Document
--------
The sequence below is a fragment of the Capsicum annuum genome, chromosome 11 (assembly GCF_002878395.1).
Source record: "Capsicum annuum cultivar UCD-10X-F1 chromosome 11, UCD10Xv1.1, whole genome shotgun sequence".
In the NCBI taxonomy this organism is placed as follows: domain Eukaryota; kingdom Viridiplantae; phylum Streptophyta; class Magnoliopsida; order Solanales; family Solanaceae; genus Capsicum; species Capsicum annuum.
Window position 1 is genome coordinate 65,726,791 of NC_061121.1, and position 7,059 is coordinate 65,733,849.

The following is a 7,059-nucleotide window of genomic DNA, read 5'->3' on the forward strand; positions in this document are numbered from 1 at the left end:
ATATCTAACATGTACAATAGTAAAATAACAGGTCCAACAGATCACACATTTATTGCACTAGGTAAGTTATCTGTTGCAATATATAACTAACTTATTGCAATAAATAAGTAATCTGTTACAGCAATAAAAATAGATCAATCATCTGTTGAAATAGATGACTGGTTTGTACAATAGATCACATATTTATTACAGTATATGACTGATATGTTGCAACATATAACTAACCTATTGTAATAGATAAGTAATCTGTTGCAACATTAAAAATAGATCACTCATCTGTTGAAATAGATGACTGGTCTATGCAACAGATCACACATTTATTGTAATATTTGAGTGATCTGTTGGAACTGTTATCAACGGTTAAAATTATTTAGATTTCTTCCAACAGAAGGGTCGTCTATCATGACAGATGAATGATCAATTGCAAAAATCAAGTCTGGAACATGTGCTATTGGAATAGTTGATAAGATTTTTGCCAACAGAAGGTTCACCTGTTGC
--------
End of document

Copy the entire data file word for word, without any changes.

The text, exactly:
The sequence below is a fragment of the Capsicum annuum genome, chromosome 11 (assembly GCF_002878395.1).
Source record: "Capsicum annuum cultivar UCD-10X-F1 chromosome 11, UCD10Xv1.1, whole genome shotgun sequence".
In the NCBI taxonomy this organism is placed as follows: domain Eukaryota; kingdom Viridiplantae; phylum Streptophyta; class Magnoliopsida; order Solanales; family Solanaceae; genus Capsicum; species Capsicum annuum.
Window position 1 is genome coordinate 65,726,791 of NC_061121.1, and position 7,059 is coordinate 65,733,849.

The following is a 7,059-nucleotide window of genomic DNA, read 5'->3' on the forward strand; positions in this document are numbered from 1 at the left end:
ATATCTAACATGTACAATAGTAAAATAACAGGTCCAACAGATCACACATTTATTGCACTAGGTAAGTTATCTGTTGCAATATATAACTAACTTATTGCAATAAATAAGTAATCTGTTACAGCAATAAAAATAGATCAATCATCTGTTGAAATAGATGACTGGTTTGTACAATAGATCACATATTTATTACAGTATATGACTGATATGTTGCAACATATAACTAACCTATTGTAATAGATAAGTAATCTGTTGCAACATTAAAAATAGATCACTCATCTGTTGAAATAGATGACTGGTCTATGCAACAGATCACACATTTATTGTAATATTTGAGTGATCTGTTGGAACTGTTATCAACGGTTAAAATTATTTAGATTTCTTCCAACAGAAGGGTCGTCTATCATGACAGATGAATGATCAATTGCAAAAATCAAGTCTGGAACATGTGCTATTGGAATAGTTGATAAGATTTTTGCCAACAGAAGGTTCACCTGTTGC